|Comedy is an escape, not from truth but from despair; a narrow escape into faith. - Christopher Fry|
No. 245, 22 December 1992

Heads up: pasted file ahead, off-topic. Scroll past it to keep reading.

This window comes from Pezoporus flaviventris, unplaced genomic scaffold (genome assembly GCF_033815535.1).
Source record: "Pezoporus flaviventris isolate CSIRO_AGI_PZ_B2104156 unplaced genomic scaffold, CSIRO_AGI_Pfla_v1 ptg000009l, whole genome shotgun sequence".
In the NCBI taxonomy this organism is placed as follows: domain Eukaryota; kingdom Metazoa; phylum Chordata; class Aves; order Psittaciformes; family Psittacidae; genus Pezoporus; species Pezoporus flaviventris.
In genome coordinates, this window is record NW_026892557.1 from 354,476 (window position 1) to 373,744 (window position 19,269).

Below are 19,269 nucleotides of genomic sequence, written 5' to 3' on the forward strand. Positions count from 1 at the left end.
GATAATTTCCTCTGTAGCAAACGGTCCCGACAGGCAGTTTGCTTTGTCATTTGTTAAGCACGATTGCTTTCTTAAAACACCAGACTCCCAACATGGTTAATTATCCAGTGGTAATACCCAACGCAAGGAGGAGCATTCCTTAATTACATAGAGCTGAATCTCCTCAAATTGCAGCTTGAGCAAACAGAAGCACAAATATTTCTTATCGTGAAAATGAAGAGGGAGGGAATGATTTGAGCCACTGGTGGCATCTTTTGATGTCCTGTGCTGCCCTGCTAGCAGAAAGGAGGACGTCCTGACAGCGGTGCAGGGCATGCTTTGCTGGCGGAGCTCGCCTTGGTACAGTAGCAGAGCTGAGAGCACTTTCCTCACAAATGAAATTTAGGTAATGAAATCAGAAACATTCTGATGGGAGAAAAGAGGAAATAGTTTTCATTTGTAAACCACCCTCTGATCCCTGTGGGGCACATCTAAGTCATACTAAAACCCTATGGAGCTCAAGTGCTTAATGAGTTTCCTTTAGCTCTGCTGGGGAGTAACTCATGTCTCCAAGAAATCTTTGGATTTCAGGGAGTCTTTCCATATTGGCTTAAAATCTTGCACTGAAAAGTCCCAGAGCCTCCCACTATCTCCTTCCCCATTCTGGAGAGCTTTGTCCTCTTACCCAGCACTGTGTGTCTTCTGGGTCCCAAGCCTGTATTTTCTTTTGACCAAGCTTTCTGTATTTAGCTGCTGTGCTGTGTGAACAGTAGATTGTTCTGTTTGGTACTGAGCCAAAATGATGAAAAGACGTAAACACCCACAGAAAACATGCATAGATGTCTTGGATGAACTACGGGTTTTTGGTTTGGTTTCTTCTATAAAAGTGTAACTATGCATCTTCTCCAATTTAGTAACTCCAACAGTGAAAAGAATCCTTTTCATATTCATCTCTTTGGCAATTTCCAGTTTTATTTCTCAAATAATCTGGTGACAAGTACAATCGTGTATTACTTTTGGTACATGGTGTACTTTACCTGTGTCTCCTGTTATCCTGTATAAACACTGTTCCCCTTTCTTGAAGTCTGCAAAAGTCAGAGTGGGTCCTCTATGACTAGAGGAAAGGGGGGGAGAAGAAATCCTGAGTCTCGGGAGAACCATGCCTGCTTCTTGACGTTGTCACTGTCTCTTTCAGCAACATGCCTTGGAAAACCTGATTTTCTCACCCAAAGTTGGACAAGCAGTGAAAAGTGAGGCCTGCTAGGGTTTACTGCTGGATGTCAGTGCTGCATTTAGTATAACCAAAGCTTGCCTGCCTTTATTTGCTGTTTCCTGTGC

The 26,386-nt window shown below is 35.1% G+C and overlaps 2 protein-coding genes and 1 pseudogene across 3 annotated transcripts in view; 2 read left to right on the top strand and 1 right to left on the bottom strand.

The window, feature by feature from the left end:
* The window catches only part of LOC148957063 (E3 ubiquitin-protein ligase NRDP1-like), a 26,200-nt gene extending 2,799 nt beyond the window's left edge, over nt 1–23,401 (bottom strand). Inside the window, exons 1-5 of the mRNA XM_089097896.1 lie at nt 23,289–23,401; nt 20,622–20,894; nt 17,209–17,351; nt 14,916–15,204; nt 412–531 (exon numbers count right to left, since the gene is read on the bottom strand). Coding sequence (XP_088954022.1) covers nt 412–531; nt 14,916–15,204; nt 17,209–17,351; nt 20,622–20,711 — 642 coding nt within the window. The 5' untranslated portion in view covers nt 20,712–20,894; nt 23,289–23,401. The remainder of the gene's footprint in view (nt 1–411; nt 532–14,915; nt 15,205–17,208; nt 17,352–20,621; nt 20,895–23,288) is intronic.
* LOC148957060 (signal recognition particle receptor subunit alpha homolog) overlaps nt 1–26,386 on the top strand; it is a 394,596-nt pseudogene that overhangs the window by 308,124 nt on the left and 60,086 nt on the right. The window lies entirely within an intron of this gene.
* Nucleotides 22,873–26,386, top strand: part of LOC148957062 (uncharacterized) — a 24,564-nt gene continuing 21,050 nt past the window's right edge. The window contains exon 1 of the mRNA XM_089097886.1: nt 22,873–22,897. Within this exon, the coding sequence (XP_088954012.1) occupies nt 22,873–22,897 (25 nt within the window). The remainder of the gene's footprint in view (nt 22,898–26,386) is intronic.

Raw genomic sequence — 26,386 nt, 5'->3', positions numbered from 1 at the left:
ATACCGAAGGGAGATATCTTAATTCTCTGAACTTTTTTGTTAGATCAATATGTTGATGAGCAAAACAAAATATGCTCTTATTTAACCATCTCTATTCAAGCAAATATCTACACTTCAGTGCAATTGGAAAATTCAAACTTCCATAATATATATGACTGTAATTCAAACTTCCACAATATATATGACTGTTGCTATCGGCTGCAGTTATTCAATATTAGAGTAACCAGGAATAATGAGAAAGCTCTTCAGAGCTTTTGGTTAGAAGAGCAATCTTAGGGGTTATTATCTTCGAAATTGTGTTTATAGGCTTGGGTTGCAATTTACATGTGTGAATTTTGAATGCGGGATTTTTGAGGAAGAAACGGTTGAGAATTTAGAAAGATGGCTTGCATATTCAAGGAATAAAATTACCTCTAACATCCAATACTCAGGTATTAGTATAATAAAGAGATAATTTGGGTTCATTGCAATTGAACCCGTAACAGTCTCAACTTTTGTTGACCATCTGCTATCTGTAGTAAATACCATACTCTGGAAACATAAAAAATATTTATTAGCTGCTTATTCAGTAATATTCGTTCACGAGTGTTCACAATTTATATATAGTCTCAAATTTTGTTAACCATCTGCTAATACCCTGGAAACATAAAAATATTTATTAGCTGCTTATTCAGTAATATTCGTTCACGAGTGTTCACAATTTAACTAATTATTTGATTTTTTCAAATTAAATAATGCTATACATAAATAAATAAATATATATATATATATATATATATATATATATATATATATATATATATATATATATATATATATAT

SUCCESSOR STATES TO THE USSR RUSSIAN PARLIAMENT DEBATES COST OF YUGOSLAV, IRAQI, LIBYAN SANCTIONS. The Russian Supreme Soviet has been holding hearings on the cost to Russia of UN sanctions against the former Yugoslavia, Iraq, and Libya, Interfax reported on 21 December. While the Committee on International Affairs and External Economic Relations has estimated the cost to Russia of sanctions at $15 billion, a representative of the Ministry of External Economic Relations implied that the estimate was inflated. The Ministry of Foreign Affairs defended the decision to impose the sanctions, noting that the step had been taken after diplomatic efforts had failed. The Supreme Soviet has requested that Foreign Minister Kozyrev brief it on measures taken to implement a resolution passed by the parliament last week calling for a more pro-Serbian position. Kozyrev and other Foreign Ministry officials have been highly critical of what they consider the parliament's incompetent and unwarranted interference in foreign policy. (John Lepingwell) TAJIK PRIME MINISTER IN MOSCOW. Tajikistan's Prime Minister Abdumalik Abdullodzhonov was in Moscow on 21 December to discuss economic collaboration with Russian officials, Interfax reported. Abdullodzonov told the agency that he hoped Russian assistance would ease the shortages of bread, fuel and construction materials in Tajikistan. The ravages of the civil war can be overcome, he said, only with help from the large CIS states such as Russia, Kazakhstan, Uzbekistan and Ukraine. Abdullodzhonov said that due to the civil war in Tajikistan, 10,000 to 20,000 had died in Tajikistan, there were 60-70,000 Tajik refugees in Afghanistan, and 120,000 Tajik families were homeless. (Bess Brown) UKRAINE AND THE FORTHCOMING CIS SUMMIT. Ukrainian presidential adviser Oleksandr Yemets says that the forthcoming CIS summit in Minsk on 25-December should not be in a hurry to deal with political issues, Radio "Mayak" reported on 20 December. Specifically, Yemets downplayed the question of the CIS charter, emphasizing that priority should be given to finding solutions to several outstanding economic questions. Solving economic problems, he said, means solving political problems. (Roman Solchanyk) SHAPOSHNIKOV LOOKS AT CIS AFTER ONE YEAR. Marshal Evgenii Shaposhnikov, the commander in chief of the CIS Joint Armed Forces, met with representatives from the CIS member states in Moscow on 21 December. According to Interfax, there were no delegations from Ukraine, Georgia, Turkmenistan, and Moldova. He complained that the collective security treaty signed by six republics and the agreements on peace-keeping forces "still do not work." Shaposhnikov expressed the view that the CIS leaders would decide at their next summit whether they should create a "strong, viable" association, or continue with the present "amorphous Commonwealth which is busy only with the preparation of conferences and spends the people's money in vain." (Doug Clarke) SHAPOSHNIKOV WORRIES ABOUT STRATEGIC NUCLEAR FORCES. In the same interview, Shaposhnikov also said that the recent inspection of strategic nuclear forces in the three non-Russian republics where they are stationed: Belarus, Ukraine, and Kazakhstan, "revealed a trend toward upsetting nuclear security." He blamed the security violations discovered during these inspections on the lack of a mechanism for providing spare parts for these nuclear systems. Shaposhnikov said that this problem would be on the agenda of the next summit. He also expressed the hope that a nuclear weapons agreement between Russia and Ukraine would be concluded at the meeting. (Doug Clarke) WAS RUSSIAN HELICOPTER CRASH IN GEORGIA AN ACCIDENT? On 21 December the press office of Georgian parliament chairman Eduard Shevardnadze issued a statement claiming that the preliminary investigation indicates that the crash of a Russian military helicopter over Abkhazia on 14 December may have been the accidental result of overloading, since the number of passengers aboard and the weight of the cargo significantly exceeded the norm, ITAR-TASS reported. Interfax on 21 December quoted Shevardnadze as calling in a radio broadcast for measures to improve Georgian-Russian relations which have been seriously strained by Russian allegations that Georgia was responsible for shooting down the helicopter. However, Western agencies reported on 21 December that Shevardnadze also said that whatever the cause of the helicopter crash, it had been making an unauthorized flight over Georgian territory, and therefore Georgian forces would have been justified in shooting it down. (Liz Fuller) MANEUVERING BEFORE THE PRESENTATION OF NEW RUSSIAN CABINET. Prime Minister Viktor Chernomyrdin is expected to present his cabinet today. So far, he has fired only Ella Pamfilova, Minister for Social Protection, Western news agencies reported on 21-December. President Yeltsin has reportedly not yet accepted Pamfilova's resignation. Pamfilova was known for criticizing the privileges of high-ranking state officials. Meanwhile, the leader of the Democratic Party of Russia, Nikolai Travkin, suggested that the economists Grigorii Yavlinsky and Evgenii Saburov return to the government, Ekho Moskvy reported on 18 December. Travkin stated that he himself wants to replace Valerii Makharadze as Deputy Prime Minister in charge of regional politics and thus responsible for working with local governments throughout Russia. (Alexander Rahr) TRAVKIN'S PARTY SPLITS. The Democratic Party of Russia, led by Nikolai Travkin, split during its recent congress, Ekho Moskvy reported on 19 December. In defiance of Travkin, the St. Petersburg branch of the party favored the economic policy of former Acting Prime Minister Egor Gaidar, and spoke out against cooperation with the centrist Civic Union. Travkin declared at the congress that his party will no longer be part of the opposition; rather, it would support the new government of Prime Minister Viktor Chernomyrdin. This step caused liberal reformers from the St. Petersburg branch to leave the Democratic Party and seek an alliance with former State Secretary Gennadii Burbulis, who is reportedly working on the creation of a new market-oriented, liberal party. (Alexander Rahr) KHASBULATOV ATTACKS FILATOV. Parliamentary speaker Ruslan Khasbulatov has asked his first deputy, Sergei Filatov, "to stay out of the way," and to delegate his duties to a parliamentary secretary, Interfax reported on 21 December. Khasbulatov accused Filatov-an associate of President Boris Yeltsin-of "working against parliamentary interests." Presidential spokesman Vyacheslav Kostikov issued a statement saying that Khasbulatov had publicly said that Kostikov should be "thrown out and destroyed." Kostikov described Khasbulatov as an politician with the "mindset of a criminal," and warned that such people had succeeded in becoming leaders of Russia in the past. (Alexander Rahr) SHIFT IN RUSSIAN CENTRAL BANK POLICY IMMINENT? Deputy chairman of the Russian Central Bank Valerian Kulikov revealed that a significant shift in credit policy may occur "any day now," according to Izvestiya on 21 December. Kulikov criticized what he termed the excessively passive role of the bank in the past. "Unfortunately everything was decided for the central bank by the International Monetary Fund, and we had to be robots," he said. Kulikov suggested that in the future the Central Bank would be more interventionist, issuing more credits to industry and providing investment capital for commercial banks at very low interest rates. The article, which was summarized by Western news agencies, also cited Finance Minister Vasilii Barchuk as saying that the Central Bank would issue an additional 1-trillion rubles before the end of the year. (Erik Whitlock) RUSSIAN FOREIGN TRADE STATISTICS RELEASED. The volume of Russian foreign trade from January to November was down 22% from the corresponding period last year, according to the Russian Committee on Statistics as reported by Interfax on 21 December. Trade with members of the former Soviet trading bloc fell the farthest, 40%. Trade with industrialized and developing countries declined 17% and 22% respectively. Russia's trade balance at the end of November stood at a $1.7-billion surplus as compared to $7.1 billion at the end of November of last year. Exports dropped 26% overall. Imports were down 17%, with only the value of grain and medical products showing an increase. (Erik Whitlock) RUSSIAN ARREARS TO U.S. BANKS MOUNT. Russia's chronic defaulting on loan payments to U.S. banks continues, Western news agencies reported on 21 December. U.S. Department of Agriculture spokesman Roger Runnigen said that total overdue payments on loans for food commodities have passed $58 million dollars. Last week the total was just over $49 million. The loans are guaranteed by the U.S. government. (Erik Whitlock) ANOTHER BUSH/YELTSIN CONVERSATION ABOUT NUCLEAR WEAPONS. On 21-December U.S. President George Bush and Russian President Boris Yeltsin spoke again by telephone concerning the removal of obstacles to a new treaty making further cuts in the strategic nuclear arsenals of the two sides. Western agencies reported that Bush had initiated the call. A White House official, who did not want to be identified, was quoted as saying that their talk was short but fruitful. "It was another step in the right direction," he said. The official added that it was clear that both sides wanted to have the new treaty-informally called START II-wrapped up prior to 20-January, when President-elect Bill Clinton will be inaugurated. (Doug Clarke) TOUGHER RUSSIAN LAWS AGAINST ARMS EXPORTS, NUCLEAR SMUGGLING. President Yeltsin has proposed changes to the criminal code that would tighten laws concerning the illegal export of weapons, weapons technologies and information, and raw materials for arms industries. Jail sentences of up to five years could be imposed for breaking the law. Illegal export of materials and equipment that could be used to manufacture nuclear weapons or missile systems would carry a jail term of from three to ten years. The amendments to the criminal code appear to be a reaction to requests from the COCOM countries for the CIS states to restrict the sale of arms technologies to unstable areas and to crack down on the smuggling of nuclear materials. (John Lepingwell) RUSSIAN POLICE ARREST URANIUM SMUGGLERS. Interfax on 21 December reported that Russian police had arrested a number of suspects and seized 80 kilograms (176 pounds) of uranium in a raid in the city of Glazov, some 1,000 kilometers east of Moscow. The report said that other arrests had been made in Belarus and Lithuania, with a total of 13 people suspected smugglers being detained. The uranium was said to have come from a processing plant in Udmurtia-where Glazov is located-and was to have been shipped to Poland in the near future. It did not say whether the uranium was enriched or not. (Doug Clarke) UKRAINIAN PARLIAMENT CONCLUDES SESSION. The Sixth Session of the Ukrainian parliament closed on 20 December with a speech by Prime Minister Leonid Kuchma, Radio Rossii reported. Kuchma told the deputies that his program outlining the work of the cabinet of ministers will be ready in three weeks. Among other initiatives, the lawmakers formed a temporary parliamentary commission on questions concerning the fight against organized crime. (Roman Solchanyk) DRAFT DEFENSE LAW PRESENTED IN KAZAKHSTAN. Kazakhstan's Minister of Defense, Col. General Sagadat Nurmagambetov, presented a draft law on defense and the armed forces to the country's Supreme Soviet on 21 December, Interfax reported. Nurmagambetov told the agency that Kazakhstan's military doctrine will be purely defensive; its strategic basis is the military tie with Russia as formalized in a treaty between the two states. Interfax learned from other sources that Kazakhstan's armed forces will soon consist of 80-90,000 men. The country can equip them from existing weapons stocks, so will not need to purchase arms for ten years. Kazakhstan's draft budget for 1993 provides for defense expenditures of 76,251,000,000 rubles. (Bess Brown) CENTRAL AND EASTERN EUROPE SERBIAN ELECTIONS "SERIOUSLY FLAWED." On 21 and 22 December Serbian and international media report widespread voting irregularities in Serbia's presidential, federal, republic and local legislative elections. Jack Zetkulic, coordinator of the 119 member CSCE monitoring mission, told reporters that the elections are "seriously flawed" and that as many as 5% of those casting votes (most of them opposition supporters) were not registered. With nearly 30% of the vote counted incumbent President Slobodan Milosevic is leading Milan Panic, the federal prime minister, by 56% to 34%. Milosevic leads in districts in Vojvodina and western Serbia were Panic was favored. Panic, the Democratic Movement (DEPOS), and the Democratic Party (DS) have all accused Milosevic and his ruling Socialists (SPS) of cheating and demanded new elections in 90 days under strict international control. SPS spokesman Ivica Dacic replied that Panic has the right to be unhappy about his defeat but added "no country can accept the practice of holding repeated elections until the opposition wins." (Milan Andrejevich) PRELIMINARY LEGISLATIVE RESULTS. The SPS is leading in republican legislative elections, followed by DEPOS. In a surprising development the ultranationalist Serbian Radical Party (SRS) headed by Vojislav Seselj is receiving about 20% of the vote, much better than the 12% projected in most preelection polls. Though no thorough analysis has been made, the SRS might have received wide support from undecided voters, who, on average, accounted for 25% of the electorate in most polls. Serb refugees from Croatia and Bosnia might also have voted for the SRS in districts where Panic and DEPOS were favorites in the early polls. (Milan Andrejevich) MONTENEGRIN BALLOTING. Radio Montenegro reports on 22 December that, with 30% of the ballots counted, the ruling Democratic Socialist Party (DPS) is leading in legislative elections but may not have won an absolute majority. The Liberal Alliance is a distant second. In the presidential race, incumbent Momir Bulatovic is leading his nearest competitor, Branko Kostic, a former federal vice president and head of the Warriors 91-92 Alliance (a pro-Serb veterans group). Bulatovic is projected to win in the first round of balloting, and the current government of Mile Djukanovic is expected to be returned. Opposition parties campaigned almost exclusively on the issue of declaring Montenegrin independence from rump Yugoslavia. (Milan Andrejevich) INTERNATIONAL REACTION. International media report on 21 December that British Foreign Secretary Douglas Hurd warned that "Serbia has very little time to reform its policies after the result of the presidential election is known if it is to avoid complete isolation." Dutch Foreign Minister Hans van den Broek told reporters in Brussels that he believes a Milosevic victory would lead to tougher sanctions "unless he changes his policies dramatically, which I don't expect." An RFE/RL correspondent reports from Washington that US State Department spokesman Richard Boucher reiterated that preelection campaigning was unfair. He added that the US is not passing any final judgment on the elections and is comparing notes with other observers. Meanwhile, after four days of talks with Bosnian Serb, Croat, and Muslim leaders Lord Owen told reporters in Sarajevo on 21 December that the framework for the demilitarization of the Bosnian capital has been laid but cautioned that there will "no doubt be many difficulties" before it can be enforced. The UN resumed humanitarian relief flights after suspending deliveries on 1 December following the shooting down of a US cargo plane. Radio Croatia carried this report. (Milan Andrejevich) BUDGET FOR INDEPENDENT SLOVAKIA APPROVED. On 21 December the National Council of the Slovak Republic approved the budget for Slovakia after the Czechoslovak federation ceases to exist on 1 January. Czech and Slovak media report that the balanced budget shows receipts and expenditures amounting to 158 billion koruny. About one third of all expenditures will be spent on labor and welfare. Some 8.2 billion koruny are earmarked for defense and establishment of Slovakia's armed forces. The Press Agency of the Slovak Republic (TA SR) will receive 45 million koruny, Slovak Radio 85 million, and Slovak Television 66-million. A new source of income in the budget is represented by customs fees, so far collected on the federal level; receipts for Slovakia are estimated at some 40 billion koruny. (Jiri Pehe) "VISEGRAD TRIANGLE" TRADE PACT SIGNED. In Cracow on 21 December Poland, Czechoslovakia, and Hungary signed an agreement gradually to start regularizing trade. By the year 2001 all national barriers are to be removed and trade among the signatories will proceed according to the same regulations prevailing in the European Community. The agreement will be adapted to embrace the Czech Republic and Slovakia after they split on 1-January. Meanwhile, after receipt of an honorary degree from Wroclaw University, former Czechoslovak President Vaclav Havel told reporters that close cooperation between Poland and the two new states would benefit the entire region and give all of them a better chance to join the EC. Western agencies carried the stories. (Charles Trumbull) POLISH GOVERNMENT NEGOTIATES WITH STRIKERS... In an attempt to defuse the tense labor situation the Polish government held talks on 21 December with representatives of striking labor forces on several fronts, PAP reported. In Katowice an agreement was reached on the delivery of vital coal supplies to coke producers and steelworks in return for government cash flow guarantees. In Warsaw, after an all-night session in the Industry and Trade Ministry, a "certain rapprochement" was achieved with the Silesian miners' Regional Strike Committee after an initial examination of the miners' demands. These talks are to be continued on 29 December. Striking Silesian railway workers discussed their economic and social demands in the Labor and Social Policy Ministry. Talks will continue today. Deputy Prime Minister Henryk Goryszewski, employers, and Industry Ministry officials met with representatives of steelworkers to discuss the government's restructuring plans and social welfare in the transition period. (Anna Sabbat-Swidlicka) ... BUT LABOR UNREST CONTINUES. The chairman of the miners' Regional Strike Committee, Waclaw Marszewski, told PAP on 21 December that the miners will not be satisfied with "illusory promises" and that the strike will not be called off until specific and firm agreements were made. After the talks he said that the progress achieved is not sufficient to suspend the strike. In the meantime, preparations for a general strike are being made in the Lodz region and by steelworkers. Joining in the fray, the postcommunist OPZZ Labor Alliance announced on 21 December that it is backing out of its decision to sign the Pact on Enterprises that it negotiated with the government, because of "the continuation by the government of social and economic policies unacceptable to the workers." It demanded solution of the problems and talks within one month on social guarantees. (Anna Sabbat-Swidlicka) SEJM VOTES TO CUT PENSIONS FOR DISCREDITED POLICEMEN. The Sejm voted on 19-December to approve a Senate amendment to the Law on Pensions in the Uniformed Services that would deprive certain police and army officials of privileged pension rights. Affected would be all those who violated the law or used repression against democratic opposition activists in the period 1944 to 1989; they would not be entitled to draw pensions based on employment during that period and could draw only the basic lowest pension. The Council of Ministers is to determine the criteria governing such circumstances. The provision was criticized by some deputies as being imprecise and allowing for arbitrary application. Internal Affairs Minister Andrzej Milczanowski said it would destabilize the security forces and thereby harm the interests of the state. (Anna Sabbat-Swidlicka) SLOVAKIA PLANS TO PRIVATIZE GABCIKOVO. Slovakia hopes to persuade foreign investors to buy shares in the controversial Gabcikovo hydroelectric dam project. In an interview with Reuters published on 21 December, Ivan Carnogursky, the general director of the company that built the dam, said that Slovakia is ready to "privatize Gabcikovo." He said the country needs about $230 million to complete the project. In his words, foreign companies will be offered to buy shares "from one to 100-percent." Carnogursky said that Slovakia will not be able to finish the Gabcikovo project without foreign investment. (Jiri Pehe) ANTALL REBUFFS ILIESCU ON SUMMIT. MTI reports that for the third time Hungarian Prime Minister Jozsef Antall has rejected Romanian President Ion Iliescu's suggestion for a personal meeting. Antall said that meeting for meeting's sake would not be productive but urged that ministerial-level meetings continue. (Karoly Okolicsanyi) ROMANIA COMMEMORATES 1989 UPRISING. On 21 December the two chambers of Parliament convened in a solemn joint session to commemorate the third anniversary of the 1989 uprising that put an end to Nicolae Ceausescu's regime in Romania. In a key speech, broadcast by Radio Bucharest, President Ion Iliescu took the opportunity to criticize the way reforms had been carried out in postrevolutionary Romania. He spoke out for continuing reforms in a "coherent manner," but avoiding "excessive politicization" in their implementation. He also insisted that "the state should coordinate the process of reforms," but added that this should not be interpreted as a return to the command economy. (Dan Ionescu) METROPOLIS OF BESSARABIA REACTIVATED. On 19 and 20 December Radio Bucharest reported that the Romanian Orthodox Church has decided to reactivate the Metropolis of Bessarabia, headquartered in Chisinau, which had been abolished by the Soviets after World War II. The decision was taken at the request of a Moldovan delegation headed by Bishop Petru of Balti. The Moldovan Church, previously subordinate to the Russian Orthodox Church, will enjoy autonomy under the canonical jurisdiction of the Romanian Patriarchate. (Dan Ionescu) BULGARIA TO RESTRICT CIS VISITORS. The acting Bulgarian government decided on 21-December to impose travel restrictions on visitors from the Commonwealth of Independent States, BTA and Reuters report. From the beginning of next year, when entering Bulgaria CIS citizens will need a formal invitation from their hosts, a return ticket, and the equivalent of $40 for each day of their planned stay. Exceptions will only be made for business travel and charter tourism. The measure comes less than two weeks before the CIS states are expected to lift visa restrictions for its own citizens, an act which is likely to boost travel. In the eastern parts of Bulgaria, local authorities have recently complained that CIS citizens are responsible for the spread of organized crime and illegal peddling. (Kjell Engelbrekt) KROON WILL NOT BE DEVALUED. Bank of Estonia Vice President Bo Kragh said that the rumors that the kroon will be devalued are unfounded, Baltfax reported on 21 December. The rumors were probably prompted by the bank's decision on 18 December to liquidate the Tartu Commercial Bank and extend a moratorium on two other major commercial banks until 18-January. Kragh noted that the law does not provide for a devaluation of the kroon, which is pegged at one-eighth of the German mark. (Saulius Girnius) ESTONIAN ARMED FORCES HOLD FIRST EXERCISE. The deputy commander of the Estonian General Staff, Col. Raul Luks, reports that the exercises of the Estonian armed forces that began on 19 December are proceeding smoothly. An Estonian newspaper said that they involve 1,000 personnel and 30 armored vehicles, and are the first for the new armed forces. The scenario is to counter aggression from neighboring state "Y," where a totalitarian regime has usurped power. Luks complained that only 500 of the 750 reservists called up for the exercise actually showed up. "We cannot punish the evaders," he said, "yet we will notify their place of work." The maneuvers are to end on 22-December. (Doug Clarke) WITHDRAWAL OF RUSSIAN TROOPS FROM VILNIUS. On 21 December the 107th Motorized Rifle Division, based in the North Town of Vilnius, postponed the deadline for its withdrawal, Radio Lithuania reports. The deadline had been that day, but is now set for 24-December. The reason for the postponement is the lack of trucks needed to transport the troops' equipment. On 29 December the documents officially transferring the territory to the Vilnius authorities should be signed. Even after this withdrawal, the Russian army will still maintain two subdivisions around the capital: a SAM battery at Visoriai and a maintenance unit in Burbiskes. (Saulius Girnius) BRITAIN'S PRINCE CHARLES VISITS PRAGUE. Prince Charles arrived in Prague on 21-December for a three-day visit. According to CTK, he and former Czechoslovak President Vaclav Havel plan to establish the Prague Heritage Fund to protect city's monuments and architecture. The foundation will raise money through cultural events. During his stay in Prague, Charles will also work on a BBC documentary film about Prague, which will be broadcast worldwide next June and be used for fundraising. Charles, traveling without Princess Diana, will also visit southern Bohemia. (Jiri Pehe) [As of 1200 CET] Compiled by Hal Kosiba & Charles Trumbull